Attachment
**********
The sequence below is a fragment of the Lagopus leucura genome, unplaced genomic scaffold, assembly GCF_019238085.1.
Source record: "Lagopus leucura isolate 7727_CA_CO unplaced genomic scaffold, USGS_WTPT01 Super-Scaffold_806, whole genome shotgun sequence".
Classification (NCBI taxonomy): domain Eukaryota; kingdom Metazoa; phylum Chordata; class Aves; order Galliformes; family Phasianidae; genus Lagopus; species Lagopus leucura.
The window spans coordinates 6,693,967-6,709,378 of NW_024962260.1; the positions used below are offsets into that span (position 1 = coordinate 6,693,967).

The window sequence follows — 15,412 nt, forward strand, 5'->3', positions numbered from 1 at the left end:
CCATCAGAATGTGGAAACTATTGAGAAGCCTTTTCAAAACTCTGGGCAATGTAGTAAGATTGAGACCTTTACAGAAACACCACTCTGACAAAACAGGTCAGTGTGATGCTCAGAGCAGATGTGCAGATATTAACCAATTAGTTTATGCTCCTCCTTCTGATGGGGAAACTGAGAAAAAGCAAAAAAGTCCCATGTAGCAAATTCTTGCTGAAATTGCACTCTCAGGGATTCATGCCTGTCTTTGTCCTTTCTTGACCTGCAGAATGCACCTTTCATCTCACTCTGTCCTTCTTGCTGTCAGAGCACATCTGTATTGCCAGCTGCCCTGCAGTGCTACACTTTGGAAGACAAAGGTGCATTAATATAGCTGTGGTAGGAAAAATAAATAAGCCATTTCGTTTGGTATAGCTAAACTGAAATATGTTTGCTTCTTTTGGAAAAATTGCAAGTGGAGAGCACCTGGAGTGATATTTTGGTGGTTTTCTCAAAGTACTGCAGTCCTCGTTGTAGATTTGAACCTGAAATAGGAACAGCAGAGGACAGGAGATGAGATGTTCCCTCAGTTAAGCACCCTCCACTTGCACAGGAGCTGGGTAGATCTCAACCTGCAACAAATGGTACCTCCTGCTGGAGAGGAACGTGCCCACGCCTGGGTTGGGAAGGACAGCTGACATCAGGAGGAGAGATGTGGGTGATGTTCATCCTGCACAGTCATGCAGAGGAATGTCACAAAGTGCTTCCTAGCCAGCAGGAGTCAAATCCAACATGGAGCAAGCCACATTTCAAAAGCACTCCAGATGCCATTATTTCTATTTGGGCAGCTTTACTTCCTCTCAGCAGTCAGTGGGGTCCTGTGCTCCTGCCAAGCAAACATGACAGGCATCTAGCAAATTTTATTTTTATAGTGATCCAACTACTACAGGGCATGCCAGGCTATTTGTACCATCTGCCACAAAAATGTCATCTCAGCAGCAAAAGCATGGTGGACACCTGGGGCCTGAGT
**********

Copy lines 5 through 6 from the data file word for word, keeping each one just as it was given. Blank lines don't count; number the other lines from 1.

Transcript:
The window sequence follows — 15,412 nt, forward strand, 5'->3', positions numbered from 1 at the left end:
CCATCAGAATGTGGAAACTATTGAGAAGCCTTTTCAAAACTCTGGGCAATGTAGTAAGATTGAGACCTTTACAGAAACACCACTCTGACAAAACAGGTCAGTGTGATGCTCAGAGCAGATGTGCAGATATTAACCAATTAGTTTATGCTCCTCCTTCTGATGGGGAAACTGAGAAAAAGCAAAAAAGTCCCATGTAGCAAATTCTTGCTGAAATTGCACTCTCAGGGATTCATGCCTGTCTTTGTCCTTTCTTGACCTGCAGAATGCACCTTTCATCTCACTCTGTCCTTCTTGCTGTCAGAGCACATCTGTATTGCCAGCTGCCCTGCAGTGCTACACTTTGGAAGACAAAGGTGCATTAATATAGCTGTGGTAGGAAAAATAAATAAGCCATTTCGTTTGGTATAGCTAAACTGAAATATGTTTGCTTCTTTTGGAAAAATTGCAAGTGGAGAGCACCTGGAGTGATATTTTGGTGGTTTTCTCAAAGTACTGCAGTCCTCGTTGTAGATTTGAACCTGAAATAGGAACAGCAGAGGACAGGAGATGAGATGTTCCCTCAGTTAAGCACCCTCCACTTGCACAGGAGCTGGGTAGATCTCAACCTGCAACAAATGGTACCTCCTGCTGGAGAGGAACGTGCCCACGCCTGGGTTGGGAAGGACAGCTGACATCAGGAGGAGAGATGTGGGTGATGTTCATCCTGCACAGTCATGCAGAGGAATGTCACAAAGTGCTTCCTAGCCAGCAGGAGTCAAATCCAACATGGAGCAAGCCACATTTCAAAAGCACTCCAGATGCCATTATTTCTATTTGGGCAGCTTTACTTCCTCTCAGCAGTCAGTGGGGTCCTGTGCTCCTGCCAAGCAAACATGACAGGCATCTAGCAAATTTTATTTTTATAGTGATCCAACTACTACAGGGCATGCCAGGCTATTTGTACCATCTGCCACAAAAATGTCATCTCAGCAGCAAAAGCATGGTGGACACCTGGGGCCTGAGT